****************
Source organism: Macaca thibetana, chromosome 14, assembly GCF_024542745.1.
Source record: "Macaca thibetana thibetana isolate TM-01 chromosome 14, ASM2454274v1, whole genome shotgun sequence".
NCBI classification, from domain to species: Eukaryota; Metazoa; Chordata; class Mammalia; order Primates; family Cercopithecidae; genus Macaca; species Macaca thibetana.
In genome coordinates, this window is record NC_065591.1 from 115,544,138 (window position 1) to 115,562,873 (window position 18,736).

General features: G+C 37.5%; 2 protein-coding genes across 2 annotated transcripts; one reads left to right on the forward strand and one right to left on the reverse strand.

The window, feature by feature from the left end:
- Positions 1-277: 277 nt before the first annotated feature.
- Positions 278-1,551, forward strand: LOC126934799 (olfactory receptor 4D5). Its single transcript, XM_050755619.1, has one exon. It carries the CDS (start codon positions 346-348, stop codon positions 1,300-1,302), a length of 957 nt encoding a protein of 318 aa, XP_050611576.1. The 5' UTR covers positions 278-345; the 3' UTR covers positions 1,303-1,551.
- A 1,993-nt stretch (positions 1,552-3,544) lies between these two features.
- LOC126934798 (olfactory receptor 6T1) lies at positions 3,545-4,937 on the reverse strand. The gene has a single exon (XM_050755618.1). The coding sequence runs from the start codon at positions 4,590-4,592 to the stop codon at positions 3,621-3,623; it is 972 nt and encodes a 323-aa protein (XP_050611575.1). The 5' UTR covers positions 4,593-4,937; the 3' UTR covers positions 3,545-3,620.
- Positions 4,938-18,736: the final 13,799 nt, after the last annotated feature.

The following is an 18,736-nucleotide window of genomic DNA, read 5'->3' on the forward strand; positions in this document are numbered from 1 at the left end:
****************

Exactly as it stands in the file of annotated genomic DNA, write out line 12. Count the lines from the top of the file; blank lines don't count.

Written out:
The following is an 18,736-nucleotide window of genomic DNA, read 5'->3' on the forward strand; positions in this document are numbered from 1 at the left end: